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24.03.2023 Source: AWEX
AWEX EMI 1318 +1
Micron 17 2358n +40
Micron 18 1928 -9
Micron 19 1641 +15
Micron 20 1523 +55
Micron 21 1434 +23
Micron 22 1376n -
Micron 26 572n +4
Micron 28 352 -5
Micron 30 320 -2
Micron 32 258n +3
MCar 888 -22
How to worm your way out of a wet season

At lambing and during lactation, a ewe’s immunity to worms temporarily declines. It is also important to minimise worm infections of your lambs as they have little immunity to the parasite – worms can affect lambs’ growth and even survival rates.

With many sheep-producing areas across Australia experiencing wetter than average seasonal conditions, the headaches of trying to keep up with worm management continues. This season, the key focus is to understand how to deal with higher parasite burdens than usual, both in the sheep and on the paddock.

It’s important to consider the key concerns of worm control following a season like this, such as:

  • Worm numbers can increase very rapidly with the ongoing presence of warm temperatures and moist conditions.
  • Usual pasture rotations may not be as effective in managing pasture larval burdens as they would under normal or average seasonal conditions (which is why you will be seeing sheep reinfected with worms sooner than usual).
  • There may be less opportunity to avoid heavily contaminated pastures (see point above and consider your pastures to be ‘dirty’).
  • Managing contamination with eggs and larvae on pastures will be less effective with regular falls of rain and milder temperatures.

This all leads to potentially more headaches, and most likely more treatments than what you would administer in a more average season. With this in mind, the best tools in the toolbox for managing worms in your sheep flock this year is the WormBoss, featuring your next go-to tool, the WormBoss Drench Decision Guide.

Looking for a guide more tailored to your region?

There are WormBoss Drench Decision Guides tailored for every sheep production region (see map below) that can assist your decision on whether to drench now, whether to use a persistent drench and when to WormTest again.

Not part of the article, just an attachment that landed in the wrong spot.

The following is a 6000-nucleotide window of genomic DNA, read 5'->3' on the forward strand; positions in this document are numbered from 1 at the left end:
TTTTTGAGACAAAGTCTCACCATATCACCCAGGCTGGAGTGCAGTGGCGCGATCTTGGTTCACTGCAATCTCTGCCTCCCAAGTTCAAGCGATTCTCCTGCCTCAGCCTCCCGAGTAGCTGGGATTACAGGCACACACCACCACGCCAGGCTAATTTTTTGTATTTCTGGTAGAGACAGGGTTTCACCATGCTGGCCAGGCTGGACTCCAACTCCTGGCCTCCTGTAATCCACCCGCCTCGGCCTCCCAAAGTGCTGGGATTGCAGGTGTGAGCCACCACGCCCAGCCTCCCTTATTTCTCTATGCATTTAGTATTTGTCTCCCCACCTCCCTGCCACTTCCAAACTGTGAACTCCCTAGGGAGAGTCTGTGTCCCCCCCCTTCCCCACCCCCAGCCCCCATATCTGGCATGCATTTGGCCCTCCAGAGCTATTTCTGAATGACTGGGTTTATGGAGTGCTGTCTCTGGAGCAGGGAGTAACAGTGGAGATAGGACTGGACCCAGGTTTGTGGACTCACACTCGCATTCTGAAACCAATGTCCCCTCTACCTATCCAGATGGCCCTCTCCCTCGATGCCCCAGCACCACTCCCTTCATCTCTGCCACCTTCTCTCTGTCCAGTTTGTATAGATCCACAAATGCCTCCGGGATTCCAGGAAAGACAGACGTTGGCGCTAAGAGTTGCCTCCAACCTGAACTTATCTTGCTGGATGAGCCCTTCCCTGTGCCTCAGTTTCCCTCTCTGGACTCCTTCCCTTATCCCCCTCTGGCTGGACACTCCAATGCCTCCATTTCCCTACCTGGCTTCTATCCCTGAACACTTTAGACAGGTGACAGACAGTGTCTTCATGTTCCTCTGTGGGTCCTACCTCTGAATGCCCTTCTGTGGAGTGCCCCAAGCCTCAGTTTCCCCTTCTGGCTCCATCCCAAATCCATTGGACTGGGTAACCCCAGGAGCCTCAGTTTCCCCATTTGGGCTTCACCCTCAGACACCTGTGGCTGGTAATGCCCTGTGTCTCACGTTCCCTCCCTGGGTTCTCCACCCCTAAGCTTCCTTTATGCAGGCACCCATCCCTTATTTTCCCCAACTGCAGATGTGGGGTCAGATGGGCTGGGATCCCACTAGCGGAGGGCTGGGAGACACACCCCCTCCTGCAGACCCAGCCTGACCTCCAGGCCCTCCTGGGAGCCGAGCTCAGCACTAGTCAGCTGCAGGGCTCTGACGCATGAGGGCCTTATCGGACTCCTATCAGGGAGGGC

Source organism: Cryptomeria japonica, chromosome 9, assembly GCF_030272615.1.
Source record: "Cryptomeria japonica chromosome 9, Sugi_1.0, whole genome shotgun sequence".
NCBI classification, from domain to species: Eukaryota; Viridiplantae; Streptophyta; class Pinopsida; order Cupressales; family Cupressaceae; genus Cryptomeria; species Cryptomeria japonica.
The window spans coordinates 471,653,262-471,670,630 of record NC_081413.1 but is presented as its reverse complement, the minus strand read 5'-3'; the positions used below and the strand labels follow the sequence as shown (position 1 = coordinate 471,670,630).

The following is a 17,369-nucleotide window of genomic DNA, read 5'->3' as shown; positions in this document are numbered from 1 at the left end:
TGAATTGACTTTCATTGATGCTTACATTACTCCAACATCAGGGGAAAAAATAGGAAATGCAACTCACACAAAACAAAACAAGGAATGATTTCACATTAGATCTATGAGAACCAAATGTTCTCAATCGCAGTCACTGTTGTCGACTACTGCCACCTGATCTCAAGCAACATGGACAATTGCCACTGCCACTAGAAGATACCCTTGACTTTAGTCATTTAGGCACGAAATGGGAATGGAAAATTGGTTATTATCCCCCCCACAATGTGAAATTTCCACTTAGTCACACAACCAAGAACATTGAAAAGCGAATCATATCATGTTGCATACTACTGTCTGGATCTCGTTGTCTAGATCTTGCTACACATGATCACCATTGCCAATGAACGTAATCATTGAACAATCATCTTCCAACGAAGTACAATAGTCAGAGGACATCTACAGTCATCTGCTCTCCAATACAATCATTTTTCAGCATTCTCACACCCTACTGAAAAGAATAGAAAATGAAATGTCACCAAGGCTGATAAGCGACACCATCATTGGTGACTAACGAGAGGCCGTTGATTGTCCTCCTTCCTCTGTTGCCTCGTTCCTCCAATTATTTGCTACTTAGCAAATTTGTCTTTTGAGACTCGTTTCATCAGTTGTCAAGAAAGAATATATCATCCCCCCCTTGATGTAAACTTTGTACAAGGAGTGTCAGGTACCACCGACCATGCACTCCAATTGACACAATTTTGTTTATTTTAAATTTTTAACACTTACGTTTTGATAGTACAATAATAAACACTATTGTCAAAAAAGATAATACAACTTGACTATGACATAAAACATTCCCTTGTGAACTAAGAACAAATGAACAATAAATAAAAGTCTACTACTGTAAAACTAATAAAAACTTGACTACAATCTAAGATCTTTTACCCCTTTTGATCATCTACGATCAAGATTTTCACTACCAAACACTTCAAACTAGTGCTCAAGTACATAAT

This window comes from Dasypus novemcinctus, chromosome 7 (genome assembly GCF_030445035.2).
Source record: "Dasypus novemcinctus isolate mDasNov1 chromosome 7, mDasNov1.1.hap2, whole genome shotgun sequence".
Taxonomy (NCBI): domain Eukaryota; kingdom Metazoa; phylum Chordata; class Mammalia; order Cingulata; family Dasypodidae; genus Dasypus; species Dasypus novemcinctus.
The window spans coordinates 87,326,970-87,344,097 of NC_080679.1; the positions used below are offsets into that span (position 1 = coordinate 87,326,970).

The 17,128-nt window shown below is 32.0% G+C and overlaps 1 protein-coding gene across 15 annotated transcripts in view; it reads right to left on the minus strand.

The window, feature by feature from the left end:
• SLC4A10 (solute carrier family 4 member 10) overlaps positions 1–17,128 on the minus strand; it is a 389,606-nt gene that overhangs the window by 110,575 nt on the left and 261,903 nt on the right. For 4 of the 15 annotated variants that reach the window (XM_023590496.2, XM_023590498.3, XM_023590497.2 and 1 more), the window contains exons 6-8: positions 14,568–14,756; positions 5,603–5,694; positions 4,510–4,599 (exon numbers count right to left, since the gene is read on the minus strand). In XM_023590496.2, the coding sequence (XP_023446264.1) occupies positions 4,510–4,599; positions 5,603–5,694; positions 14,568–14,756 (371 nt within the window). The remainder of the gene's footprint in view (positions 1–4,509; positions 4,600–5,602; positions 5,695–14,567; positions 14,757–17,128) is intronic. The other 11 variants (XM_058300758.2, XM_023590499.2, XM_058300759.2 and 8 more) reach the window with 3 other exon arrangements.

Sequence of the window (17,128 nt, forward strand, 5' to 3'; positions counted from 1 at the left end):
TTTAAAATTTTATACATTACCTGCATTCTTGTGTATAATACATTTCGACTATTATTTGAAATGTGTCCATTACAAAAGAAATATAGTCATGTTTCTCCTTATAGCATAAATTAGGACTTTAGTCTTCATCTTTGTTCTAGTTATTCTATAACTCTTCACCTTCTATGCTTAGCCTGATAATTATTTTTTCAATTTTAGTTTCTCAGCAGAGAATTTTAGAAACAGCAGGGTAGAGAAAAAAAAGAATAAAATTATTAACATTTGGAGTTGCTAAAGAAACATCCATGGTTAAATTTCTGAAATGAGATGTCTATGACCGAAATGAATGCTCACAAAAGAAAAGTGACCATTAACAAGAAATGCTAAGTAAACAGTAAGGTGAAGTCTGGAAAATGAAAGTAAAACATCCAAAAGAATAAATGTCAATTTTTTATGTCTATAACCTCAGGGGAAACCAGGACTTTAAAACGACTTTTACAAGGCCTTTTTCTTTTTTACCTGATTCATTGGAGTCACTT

Access the WormBoss Drench Decisions Guides via They are very simple and easy to use.

How does the WormBoss Drench Decision Guide work?

Simply choose your region and select the answer that applies to the mob of sheep you are considering drenching.

A tailored report will then be produced showing the date, answers selected and a recommendation based off your answer with associated information.

The Drench Decision Guides are suitable for most situations; however, they cannot account for every factor affecting the overall health of your sheep. Always consider seeking professional advice specific to your property and sheep. 

Top tips and tricks for effective worm management in your sheep flock:

  1. Worm test: If you are not regularly conducting worm egg counts (WECs), then do yourself and your sheep a favour and start doing it today! It’s a cost-effective way of staying ahead of the game with worms, and avoiding things getting out of control (use a WEC QA approved lab).
  2. Use an effective product (effective equates to a 95% or higher reduction in worms) that contains at least TWO active ingredients and use the correct dose rate (drench to the heaviest in the mob, and if there is a large variation, consider splitting the mob into heavy and light to avoid over and/or under dosing).
  3. Follow up drenching activities with another WEC – to check that the product/treatment has been effective.
  4. Continue to monitor your mobs for increases in WECs and treat as mobs reach thresholds. MONITORING is the key point here – and careful, attentive monitoring can prevent avoidable adverse events, and help keep your stock thriving.
  5. Know the relative susceptibility of the different classes of livestock on your farm and the types of worms that you normally see (a larval culture will determine this).


More information


This article appeared in the December 2022 edition of AWI’s Beyond the Bale magazine. Reproduction of the article is encouraged.

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